Thanks Craig. Just on your comment on my phase 2 thread about not continuing to turn the body with the arms/release, from the front on slow motion at the end of this demo it looks like Chuck's body/shoulders are moving with the release, is it just question of how much?
August 22, 2022
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Craig (Certified RST Instructor)
Hello Thomas. Chuck uses a little more of his trail side to release the club. With his neck being fused, lead hip issues and lack of strength/pressure in lead side you will see he has a little more movement through. The goal is good independent release and not turning it into a body release/hold off situation.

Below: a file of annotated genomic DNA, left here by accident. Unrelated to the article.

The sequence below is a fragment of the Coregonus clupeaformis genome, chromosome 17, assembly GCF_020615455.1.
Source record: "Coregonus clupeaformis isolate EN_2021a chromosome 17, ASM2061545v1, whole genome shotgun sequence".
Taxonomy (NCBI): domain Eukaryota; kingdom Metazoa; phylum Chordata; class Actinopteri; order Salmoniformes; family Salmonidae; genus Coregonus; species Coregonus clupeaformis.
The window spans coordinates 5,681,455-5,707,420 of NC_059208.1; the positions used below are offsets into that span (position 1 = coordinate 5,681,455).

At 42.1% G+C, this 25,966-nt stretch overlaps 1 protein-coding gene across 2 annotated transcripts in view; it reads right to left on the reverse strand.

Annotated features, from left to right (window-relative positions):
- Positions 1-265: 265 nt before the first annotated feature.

August 22, 2022
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Jonathan
Can you define what is meant by cupping the wrist? Are you referring to the angle between the back of the hand relative to the back of the forearm, or the radial (thumb) side of the wrist relative to the side of the forearm?
August 19, 2022
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Craig (Certified RST Instructor)
Hello Jonathan. The flexion relative to the back of the hand/forearm. The radial/ulnar deviation will have more to do with lag angle/leverage release.
August 20, 2022
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Thomas
Hi all, what is meant by shoulder's square? Shoulders always seem to be open to the target line here and even in the phase 1 videos?
July 28, 2022
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Craig (Certified RST Instructor)
Hello Thomas. Shoulders are square at impact. The shoulders will have to open through the shot with the trail hand on the club.
July 28, 2022